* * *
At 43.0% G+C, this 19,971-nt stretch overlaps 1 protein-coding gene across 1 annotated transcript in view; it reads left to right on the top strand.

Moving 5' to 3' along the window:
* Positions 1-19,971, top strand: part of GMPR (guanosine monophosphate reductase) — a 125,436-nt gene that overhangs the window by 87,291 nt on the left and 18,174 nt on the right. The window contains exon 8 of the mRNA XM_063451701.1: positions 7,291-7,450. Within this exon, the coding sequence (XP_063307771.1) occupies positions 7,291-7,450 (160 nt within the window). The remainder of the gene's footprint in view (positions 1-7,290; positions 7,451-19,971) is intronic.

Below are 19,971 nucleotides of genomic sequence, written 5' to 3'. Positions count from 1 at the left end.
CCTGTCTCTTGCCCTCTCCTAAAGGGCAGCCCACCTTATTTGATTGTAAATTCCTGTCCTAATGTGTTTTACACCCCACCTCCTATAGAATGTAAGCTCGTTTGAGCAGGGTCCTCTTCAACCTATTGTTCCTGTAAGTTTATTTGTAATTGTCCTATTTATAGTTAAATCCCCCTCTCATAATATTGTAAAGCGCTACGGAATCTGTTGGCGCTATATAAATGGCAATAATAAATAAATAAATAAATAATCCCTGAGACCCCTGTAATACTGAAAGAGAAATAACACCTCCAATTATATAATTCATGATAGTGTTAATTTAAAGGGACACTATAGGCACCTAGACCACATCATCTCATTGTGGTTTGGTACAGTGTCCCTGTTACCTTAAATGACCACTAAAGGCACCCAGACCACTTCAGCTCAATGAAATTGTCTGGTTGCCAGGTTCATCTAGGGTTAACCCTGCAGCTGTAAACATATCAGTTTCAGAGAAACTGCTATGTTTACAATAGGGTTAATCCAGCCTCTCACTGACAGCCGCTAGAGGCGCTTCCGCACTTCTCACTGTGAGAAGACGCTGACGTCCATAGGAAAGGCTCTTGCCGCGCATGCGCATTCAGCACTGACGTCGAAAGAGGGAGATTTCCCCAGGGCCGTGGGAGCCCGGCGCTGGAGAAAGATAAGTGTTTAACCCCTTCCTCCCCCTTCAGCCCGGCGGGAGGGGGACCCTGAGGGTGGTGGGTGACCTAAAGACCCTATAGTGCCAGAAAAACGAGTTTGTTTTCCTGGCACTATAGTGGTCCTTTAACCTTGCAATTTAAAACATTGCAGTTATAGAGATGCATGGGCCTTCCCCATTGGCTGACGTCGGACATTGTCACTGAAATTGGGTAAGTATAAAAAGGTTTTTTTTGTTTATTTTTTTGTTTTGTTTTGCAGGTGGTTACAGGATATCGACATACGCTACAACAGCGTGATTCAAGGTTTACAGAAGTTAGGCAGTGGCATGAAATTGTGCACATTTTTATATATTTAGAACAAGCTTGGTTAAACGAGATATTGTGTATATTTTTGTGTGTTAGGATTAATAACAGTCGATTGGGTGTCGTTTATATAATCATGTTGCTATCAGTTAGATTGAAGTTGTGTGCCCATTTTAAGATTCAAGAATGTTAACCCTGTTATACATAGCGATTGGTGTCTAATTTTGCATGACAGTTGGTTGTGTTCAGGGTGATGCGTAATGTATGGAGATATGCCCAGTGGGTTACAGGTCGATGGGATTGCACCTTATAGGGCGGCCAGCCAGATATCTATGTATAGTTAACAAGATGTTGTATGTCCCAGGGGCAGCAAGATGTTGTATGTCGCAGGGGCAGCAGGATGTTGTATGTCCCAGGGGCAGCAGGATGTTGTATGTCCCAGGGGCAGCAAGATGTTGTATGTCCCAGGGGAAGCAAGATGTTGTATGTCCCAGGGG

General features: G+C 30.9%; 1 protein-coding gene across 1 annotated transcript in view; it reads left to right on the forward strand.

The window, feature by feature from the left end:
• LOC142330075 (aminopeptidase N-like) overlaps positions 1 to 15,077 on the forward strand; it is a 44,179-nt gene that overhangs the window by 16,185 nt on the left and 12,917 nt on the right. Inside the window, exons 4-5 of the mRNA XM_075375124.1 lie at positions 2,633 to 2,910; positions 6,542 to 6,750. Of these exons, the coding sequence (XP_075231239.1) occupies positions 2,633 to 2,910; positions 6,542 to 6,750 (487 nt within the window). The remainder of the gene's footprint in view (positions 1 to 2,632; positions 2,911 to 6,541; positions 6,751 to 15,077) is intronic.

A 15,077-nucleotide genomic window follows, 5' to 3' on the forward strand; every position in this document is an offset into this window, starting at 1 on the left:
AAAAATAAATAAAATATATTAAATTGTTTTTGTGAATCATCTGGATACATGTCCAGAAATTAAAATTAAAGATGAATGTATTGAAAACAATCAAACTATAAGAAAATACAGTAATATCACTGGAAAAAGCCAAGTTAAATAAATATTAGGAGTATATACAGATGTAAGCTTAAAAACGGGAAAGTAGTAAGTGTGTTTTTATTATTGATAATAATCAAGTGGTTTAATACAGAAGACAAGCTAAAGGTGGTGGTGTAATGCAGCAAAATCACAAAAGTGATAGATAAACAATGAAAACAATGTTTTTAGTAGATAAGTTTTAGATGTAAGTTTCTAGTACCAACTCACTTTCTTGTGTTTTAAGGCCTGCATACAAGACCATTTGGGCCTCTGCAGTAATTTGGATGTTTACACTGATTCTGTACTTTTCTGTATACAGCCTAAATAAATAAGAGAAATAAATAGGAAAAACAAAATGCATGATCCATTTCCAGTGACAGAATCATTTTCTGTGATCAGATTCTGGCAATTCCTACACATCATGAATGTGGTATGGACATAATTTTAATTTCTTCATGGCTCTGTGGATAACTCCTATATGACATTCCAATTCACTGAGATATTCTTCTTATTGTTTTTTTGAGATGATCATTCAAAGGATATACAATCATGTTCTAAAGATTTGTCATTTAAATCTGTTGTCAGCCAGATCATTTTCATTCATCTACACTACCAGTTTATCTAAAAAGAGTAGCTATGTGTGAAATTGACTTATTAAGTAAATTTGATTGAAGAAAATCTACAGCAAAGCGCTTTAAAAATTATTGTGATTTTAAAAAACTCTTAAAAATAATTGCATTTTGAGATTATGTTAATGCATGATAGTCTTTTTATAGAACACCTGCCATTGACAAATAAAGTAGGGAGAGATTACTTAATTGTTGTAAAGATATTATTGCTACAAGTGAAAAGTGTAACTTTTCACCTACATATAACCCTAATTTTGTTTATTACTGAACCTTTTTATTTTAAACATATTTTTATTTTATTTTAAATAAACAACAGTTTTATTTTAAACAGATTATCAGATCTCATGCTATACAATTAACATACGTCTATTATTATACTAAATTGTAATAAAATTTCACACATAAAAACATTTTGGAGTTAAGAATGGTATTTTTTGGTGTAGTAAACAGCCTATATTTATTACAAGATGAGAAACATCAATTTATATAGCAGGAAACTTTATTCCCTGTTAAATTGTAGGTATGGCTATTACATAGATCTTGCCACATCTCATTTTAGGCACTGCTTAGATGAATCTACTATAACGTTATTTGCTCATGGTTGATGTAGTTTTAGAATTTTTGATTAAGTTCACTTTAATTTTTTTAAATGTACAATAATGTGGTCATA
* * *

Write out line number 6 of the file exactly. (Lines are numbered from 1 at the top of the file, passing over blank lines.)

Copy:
General features: G+C 30.9%; 1 protein-coding gene across 1 annotated transcript in view; it reads left to right on the forward strand.